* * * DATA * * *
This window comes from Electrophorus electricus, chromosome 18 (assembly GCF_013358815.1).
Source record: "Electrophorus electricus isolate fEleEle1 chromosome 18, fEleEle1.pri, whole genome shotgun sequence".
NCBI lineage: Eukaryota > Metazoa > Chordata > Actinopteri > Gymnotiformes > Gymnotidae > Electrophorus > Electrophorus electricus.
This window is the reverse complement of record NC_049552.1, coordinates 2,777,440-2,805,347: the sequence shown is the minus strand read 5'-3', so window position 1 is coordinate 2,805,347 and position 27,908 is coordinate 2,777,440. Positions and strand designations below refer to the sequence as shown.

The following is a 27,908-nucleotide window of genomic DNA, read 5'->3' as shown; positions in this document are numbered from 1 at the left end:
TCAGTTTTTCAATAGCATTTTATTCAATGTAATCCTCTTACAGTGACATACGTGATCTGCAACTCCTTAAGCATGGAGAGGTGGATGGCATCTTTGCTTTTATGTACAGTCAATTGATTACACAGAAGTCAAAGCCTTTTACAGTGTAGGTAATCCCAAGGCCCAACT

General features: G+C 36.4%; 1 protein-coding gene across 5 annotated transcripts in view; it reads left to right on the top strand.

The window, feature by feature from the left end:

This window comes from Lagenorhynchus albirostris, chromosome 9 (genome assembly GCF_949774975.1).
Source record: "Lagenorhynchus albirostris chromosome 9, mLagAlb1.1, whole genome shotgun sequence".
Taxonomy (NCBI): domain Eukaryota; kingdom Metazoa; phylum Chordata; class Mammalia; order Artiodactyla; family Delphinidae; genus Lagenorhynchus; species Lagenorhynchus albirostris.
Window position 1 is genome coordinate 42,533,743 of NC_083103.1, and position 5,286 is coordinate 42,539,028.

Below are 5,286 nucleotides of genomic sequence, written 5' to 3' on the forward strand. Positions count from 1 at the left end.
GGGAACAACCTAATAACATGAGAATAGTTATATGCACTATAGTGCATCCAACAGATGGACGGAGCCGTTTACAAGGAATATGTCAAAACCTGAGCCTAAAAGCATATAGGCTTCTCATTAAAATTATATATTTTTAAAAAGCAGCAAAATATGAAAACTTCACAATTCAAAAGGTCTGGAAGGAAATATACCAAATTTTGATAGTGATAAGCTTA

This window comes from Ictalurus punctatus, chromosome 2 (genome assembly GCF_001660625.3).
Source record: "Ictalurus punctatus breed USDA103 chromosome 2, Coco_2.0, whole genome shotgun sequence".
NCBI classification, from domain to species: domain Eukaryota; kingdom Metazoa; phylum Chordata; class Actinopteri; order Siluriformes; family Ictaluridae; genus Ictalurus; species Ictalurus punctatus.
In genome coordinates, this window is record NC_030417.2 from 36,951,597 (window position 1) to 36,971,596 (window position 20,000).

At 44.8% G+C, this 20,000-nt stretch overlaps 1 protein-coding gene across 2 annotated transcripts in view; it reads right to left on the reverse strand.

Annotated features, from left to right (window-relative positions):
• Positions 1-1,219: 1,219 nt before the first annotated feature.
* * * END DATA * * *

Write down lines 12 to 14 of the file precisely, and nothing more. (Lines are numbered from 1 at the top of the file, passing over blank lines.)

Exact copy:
Window position 1 is genome coordinate 42,533,743 of NC_083103.1, and position 5,286 is coordinate 42,539,028.

Below are 5,286 nucleotides of genomic sequence, written 5' to 3' on the forward strand. Positions count from 1 at the left end.
GGGAACAACCTAATAACATGAGAATAGTTATATGCACTATAGTGCATCCAACAGATGGACGGAGCCGTTTACAAGGAATATGTCAAAACCTGAGCCTAAAAGCATATAGGCTTCTCATTAAAATTATATATTTTTAAAAAGCAGCAAAATATGAAAACTTCACAATTCAAAAGGTCTGGAAGGAAATATACCAAATTTTGATAGTGATAAGCTTA